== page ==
It was really interesting to see the idealism people had, almost like moving to the suburbs everywhere in this country was like moving to Disneyland. It was this ideal perfect place where all your problems are solved and everyone is happy. I like that kind of idealism, but at the same time I see it’s not ideal underneath that veneer. There are a lot of difficult and real problems. I like that difference between the public life and what people idealize and what the truth is. It’s great territory for storytelling.
Q: Would any of your neighbors recognize themselves in your book?
A: I never based any of these characters on anyone who is real in the neighborhood. As a private person and as a person who wants to continue living there, I completely avoided that. One of my neighbors who read the book, she sent me an e-mail and said I really appreciate that I didn’t see any of our families in the book. She sort of feared it a bit.
The people in my real neighborhood are nowhere near the level of dysfunction as my characters. These characters are really a presentation of a darker view of suburbia. I wanted to explore that darkly comic territory. The suburbs seemed a good environment for that. The first thing I wanted to do was create characters that were believable who were convincing, funny, pitiful, depressing, flawed, damaged — but also do it in a way this is empathetic and nonjudgmental.
Q: None of the characters are based on real people but certainly the fictional suburb seems familiar. What is the name of the “third-ring” suburb in your book? Is it based on Andover?
A: It’s nameless. I tried purposefully to avoid a specific place or locale. I really didn’t even want this cul-de-sac to be associated with the Midwest initially. My artistic purpose was to make this an American cul-de-sac. I did leave some references in there, even though I tried to scour the book for them.
Q: You say it’s hardly biographical. Are there are parts of you in this book?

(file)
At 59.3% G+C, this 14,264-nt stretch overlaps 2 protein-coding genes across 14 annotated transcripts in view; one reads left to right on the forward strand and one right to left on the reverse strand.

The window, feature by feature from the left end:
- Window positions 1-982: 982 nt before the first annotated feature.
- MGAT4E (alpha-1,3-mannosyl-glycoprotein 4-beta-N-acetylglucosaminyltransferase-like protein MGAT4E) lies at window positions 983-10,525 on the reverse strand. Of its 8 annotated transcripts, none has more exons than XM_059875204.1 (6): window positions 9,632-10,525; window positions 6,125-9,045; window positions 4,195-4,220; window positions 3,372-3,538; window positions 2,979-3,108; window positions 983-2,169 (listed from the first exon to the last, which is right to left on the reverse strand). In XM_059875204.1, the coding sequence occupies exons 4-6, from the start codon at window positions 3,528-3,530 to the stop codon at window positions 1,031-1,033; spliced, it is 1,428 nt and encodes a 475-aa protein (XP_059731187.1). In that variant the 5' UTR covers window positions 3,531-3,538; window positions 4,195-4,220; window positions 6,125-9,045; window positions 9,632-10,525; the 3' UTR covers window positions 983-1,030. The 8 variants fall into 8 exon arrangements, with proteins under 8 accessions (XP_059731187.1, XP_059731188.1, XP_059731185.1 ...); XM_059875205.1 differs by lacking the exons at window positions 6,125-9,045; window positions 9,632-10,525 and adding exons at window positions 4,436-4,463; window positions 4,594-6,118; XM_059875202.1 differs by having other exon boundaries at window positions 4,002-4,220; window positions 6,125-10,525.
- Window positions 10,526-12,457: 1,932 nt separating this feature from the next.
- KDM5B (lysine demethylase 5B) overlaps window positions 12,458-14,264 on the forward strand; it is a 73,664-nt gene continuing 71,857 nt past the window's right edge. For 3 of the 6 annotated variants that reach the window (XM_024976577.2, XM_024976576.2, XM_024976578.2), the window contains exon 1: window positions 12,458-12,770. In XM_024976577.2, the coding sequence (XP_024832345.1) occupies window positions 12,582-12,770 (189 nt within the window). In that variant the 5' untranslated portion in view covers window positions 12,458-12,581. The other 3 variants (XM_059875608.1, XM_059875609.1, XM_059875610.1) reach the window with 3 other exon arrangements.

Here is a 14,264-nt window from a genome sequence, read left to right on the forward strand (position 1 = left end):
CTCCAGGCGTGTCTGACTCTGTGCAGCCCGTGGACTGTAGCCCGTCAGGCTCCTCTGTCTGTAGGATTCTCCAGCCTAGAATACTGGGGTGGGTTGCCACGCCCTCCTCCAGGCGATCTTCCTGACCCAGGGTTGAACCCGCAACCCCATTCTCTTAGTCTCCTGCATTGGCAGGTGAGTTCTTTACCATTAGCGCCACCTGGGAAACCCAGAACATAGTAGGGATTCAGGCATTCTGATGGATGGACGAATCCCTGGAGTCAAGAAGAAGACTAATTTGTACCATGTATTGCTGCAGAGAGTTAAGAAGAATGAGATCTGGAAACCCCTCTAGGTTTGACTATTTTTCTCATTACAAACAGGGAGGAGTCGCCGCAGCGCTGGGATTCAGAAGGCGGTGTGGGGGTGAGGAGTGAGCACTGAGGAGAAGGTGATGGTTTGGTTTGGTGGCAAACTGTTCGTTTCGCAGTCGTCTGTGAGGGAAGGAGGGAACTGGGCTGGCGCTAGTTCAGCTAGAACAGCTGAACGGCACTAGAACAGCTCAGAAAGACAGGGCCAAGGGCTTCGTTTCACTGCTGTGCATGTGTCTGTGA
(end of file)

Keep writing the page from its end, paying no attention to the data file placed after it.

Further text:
A: I think the overall sensibility, definitely. The common themes the guys in this book share are that each one is burdened by something and it’s not all the same things. I share that sense of understanding and knowing what feeling burdened is — as all parents do.
Q: There’s a lot of power washing going on in your book. What is the importance of that tool in suburban life and in your book?
A: The movie “Fargo” influenced me with the use of the power washer. In the story about the neighborhood alcoholic-masochistic-racist guy Gordy, he gets power washed by his son. That was a little bit influenced by “Fargo” and the wood chipper scene because the wood chipper was sort of this rural thing. What would be a spectacle scene like that at the end of my story? Power washer — suburbs — perfect. It just seemed to fit. Guys, they love their power washers, man.
I once saw a guy power washing his mailbox. He was power washing the mailbox and he had on goggles and a yellow raincoat.
Q: There’s also a lot of scrapbooking references in your book? Any significance to all this scrapbooking the wives are doing?
A: It was pretty trendy a few years back, so it was in my brain. My wife and I did a little bit of that but the furthest we got was [documenting] a trip to Disney World. We got maybe three pages in and it was so much work we stopped. Now the pictures are back in boxes. It seems like a funny and an interesting activity for a lot of suburban people who really get into this as a way to somehow capture their ideal family life. In your books, it’s all pretty stuff. When people show you their scrapbooks, its always presented really well and they have little captions and they have the artwork and everyone is happy and it’s just a perfect world.
That’s what I wanted to capture in my book. What people display is always very happy and perfect, but what if the scrapbook really mirrored what family life was like? You’d see people fighting and you’d see a kid with a bloody nose or screaming. It’s a very ideal presentation of the world. It’s a big lie but it’s a fun kind of lie. It’s a metaphor for the suburbs in a way — presenting that perfect world.
Q: The book is written exclusively from the men’s perspective. Why focus just on the men?